NetEase Kaola may have a counterfeit problem, and a Chinese journalist wants to hold it accountable

Society & Culture

China has a long-standing problem of counterfeit goods, which have plagued all sorts of ecommerce platforms. One of the businesses that’s affected is NetEase Kaola (网易考拉 wǎngyì kǎolā), a cross-border retail site that has been called out multiple times on social media for constantly downplaying the issue and actively seeking ways to evade legal responsibilities.

But after getting away with negligence for so long, it seems that someone has finally put NetEase Kaola in a hot spot. Part-time WeChat blogger 儿不说, who works as a journalist and has revealed his last name to be Ma 马, is taking NetEase Kaola to court in hopes of holding it accountable for selling fake items.

It all started with a bottle of cleansing oil. Labeled by the platform as an imported item by the Japanese cosmetic brand Shu Uemura, the product was purchased by Ma’s wife from NetEase Kaola in August 2018. According to the blogger, the product, priced at 380 yuan ($55), was clearly fake. Two dead giveaways are its shipping information — the oil was delivered from Zhenzhou in China rather than Japan, and its artificial smell quickly convinced Ma’s wife that the product was a blatant knockoff.

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But just like most Chinese online shoppers who tend to let it go when the counterfeit goods they bought aren’t too expensive, Ma initially didn’t make a complaint or ask for a refund considering the great amount of time required for such actions. It wasn’t until Ma heard more similar stories from his friends that he realized his experience was not a fluke. In search of further proof, Ma showed the oil to several shop assistants working for Shu Uemura, who unanimously told him that the product was fake.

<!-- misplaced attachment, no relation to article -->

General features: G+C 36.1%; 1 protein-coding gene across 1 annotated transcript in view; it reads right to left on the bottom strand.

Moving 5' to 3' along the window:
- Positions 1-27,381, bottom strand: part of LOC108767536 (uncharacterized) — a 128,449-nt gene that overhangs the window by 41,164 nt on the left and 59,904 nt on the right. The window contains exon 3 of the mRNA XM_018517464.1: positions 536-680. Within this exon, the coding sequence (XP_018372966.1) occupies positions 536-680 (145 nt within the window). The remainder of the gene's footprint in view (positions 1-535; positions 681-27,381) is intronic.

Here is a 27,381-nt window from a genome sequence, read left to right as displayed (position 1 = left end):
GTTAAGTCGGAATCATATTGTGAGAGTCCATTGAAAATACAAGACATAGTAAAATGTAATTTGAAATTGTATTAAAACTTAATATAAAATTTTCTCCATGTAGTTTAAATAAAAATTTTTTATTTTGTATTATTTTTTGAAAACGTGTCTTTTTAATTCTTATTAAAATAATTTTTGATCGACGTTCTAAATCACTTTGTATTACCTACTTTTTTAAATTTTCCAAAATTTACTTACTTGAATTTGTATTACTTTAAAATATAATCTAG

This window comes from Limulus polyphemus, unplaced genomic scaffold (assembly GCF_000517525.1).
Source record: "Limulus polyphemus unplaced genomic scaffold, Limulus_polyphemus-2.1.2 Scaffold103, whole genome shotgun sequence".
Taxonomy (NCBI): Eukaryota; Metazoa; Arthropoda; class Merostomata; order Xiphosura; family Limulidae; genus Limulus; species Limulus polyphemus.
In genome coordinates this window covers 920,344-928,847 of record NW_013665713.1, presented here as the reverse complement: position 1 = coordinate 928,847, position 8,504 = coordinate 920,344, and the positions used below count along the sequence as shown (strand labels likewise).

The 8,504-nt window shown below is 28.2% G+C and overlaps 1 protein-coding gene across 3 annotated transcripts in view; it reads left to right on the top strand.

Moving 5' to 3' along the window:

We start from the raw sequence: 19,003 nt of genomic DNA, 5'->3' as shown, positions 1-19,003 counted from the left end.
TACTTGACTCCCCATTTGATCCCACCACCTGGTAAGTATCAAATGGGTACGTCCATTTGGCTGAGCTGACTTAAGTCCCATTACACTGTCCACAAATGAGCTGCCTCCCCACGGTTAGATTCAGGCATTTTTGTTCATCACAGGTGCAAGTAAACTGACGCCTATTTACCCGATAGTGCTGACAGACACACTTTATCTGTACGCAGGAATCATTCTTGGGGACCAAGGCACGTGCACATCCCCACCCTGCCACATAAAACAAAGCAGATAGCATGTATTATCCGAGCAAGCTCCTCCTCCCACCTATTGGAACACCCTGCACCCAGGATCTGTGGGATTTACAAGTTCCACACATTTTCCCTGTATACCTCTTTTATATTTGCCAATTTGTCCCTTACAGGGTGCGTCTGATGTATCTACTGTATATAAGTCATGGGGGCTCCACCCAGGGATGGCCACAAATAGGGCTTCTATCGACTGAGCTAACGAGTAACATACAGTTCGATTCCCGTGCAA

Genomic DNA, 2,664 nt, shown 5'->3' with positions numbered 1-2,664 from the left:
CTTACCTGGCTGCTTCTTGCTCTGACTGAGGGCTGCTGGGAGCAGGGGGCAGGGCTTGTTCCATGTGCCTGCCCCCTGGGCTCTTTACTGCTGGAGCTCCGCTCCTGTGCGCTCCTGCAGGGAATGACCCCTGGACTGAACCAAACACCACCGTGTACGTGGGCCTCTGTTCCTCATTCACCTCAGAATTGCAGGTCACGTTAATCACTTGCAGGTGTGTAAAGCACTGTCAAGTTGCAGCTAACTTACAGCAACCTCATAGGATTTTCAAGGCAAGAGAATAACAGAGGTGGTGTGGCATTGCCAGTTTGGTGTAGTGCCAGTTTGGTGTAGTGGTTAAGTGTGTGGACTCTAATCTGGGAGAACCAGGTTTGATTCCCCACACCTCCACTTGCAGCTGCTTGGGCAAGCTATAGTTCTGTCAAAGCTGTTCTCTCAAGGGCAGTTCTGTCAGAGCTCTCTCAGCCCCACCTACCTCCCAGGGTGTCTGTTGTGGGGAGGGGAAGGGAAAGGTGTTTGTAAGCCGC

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Ma then contacted the platform’s customer service and was told that he needed to provide evidence to back up his claims. “I am confident enough to say that 99.9 percent of customers who have received fake products from NetEase Kaola would give up at this point. No one would spend thousands just to prove a 300 yuan item is fake,” Ma wrote. “The only way to get out of this situation is blaming yourself for not having discerning eyes to tell the good from the bad.” But Ma, who called himself “a man of persistence,” took an unusual approach — he pulled some strings and asked a chemistry lab to analyze the components of the phony oil, which turned out to be completely different from that of the authentic oil.

On May 30, Ma published his story on WeChat. Titled “After spending 285 days collecting evidence, I sued NetEase Kaola,” the article (in Chinese) quickly gained traction on the Chinese internet and prompted the ecommerce site to respond with a press release riddled with passive-aggressive remarks. In the statement, the platform insists that the controversial product is authentic and the company had been in “effective communication” with the journalist and responded to his complaints with “great enthusiasm.” “We have total respect for Ma’s valid requests as a normal customer,” NetEase Kaola says. “But we won’t satisfy his other needs that are irrelevant to the item.” In response to the company’s subtle implication that Ma, as a blogger, leveraged his platform to fulfill his desire for attention, he wrote another article (in Chinese) that’s written in a more journalistic style, which contains extensive interviews with people from different sides of the matter and the findings drawn from his in-depth research.


Ma’s case is to be continued, but it’s worth noting that this is not the first time that NetEase Kaola has come under fire for selling fakes. Last year, the platform found itself in trouble after a customer allegedly bought a fake Canada Goose coat from it. But the complaint remained unsolved (in Chinese) due to contradictory results given by various authentication services. In the meantime, people found out that it’s extremely difficult to hold NetEase Kaola liable for selling fakes because of some clauses in its customer agreement that preemptively avoid repercussions against it.

“My basic principle is that since you are still claiming that the product is legit, let’s get dispute settled first,” Ma wrote, adding that this time he’s determined to force the platform to face the problem and take a stance.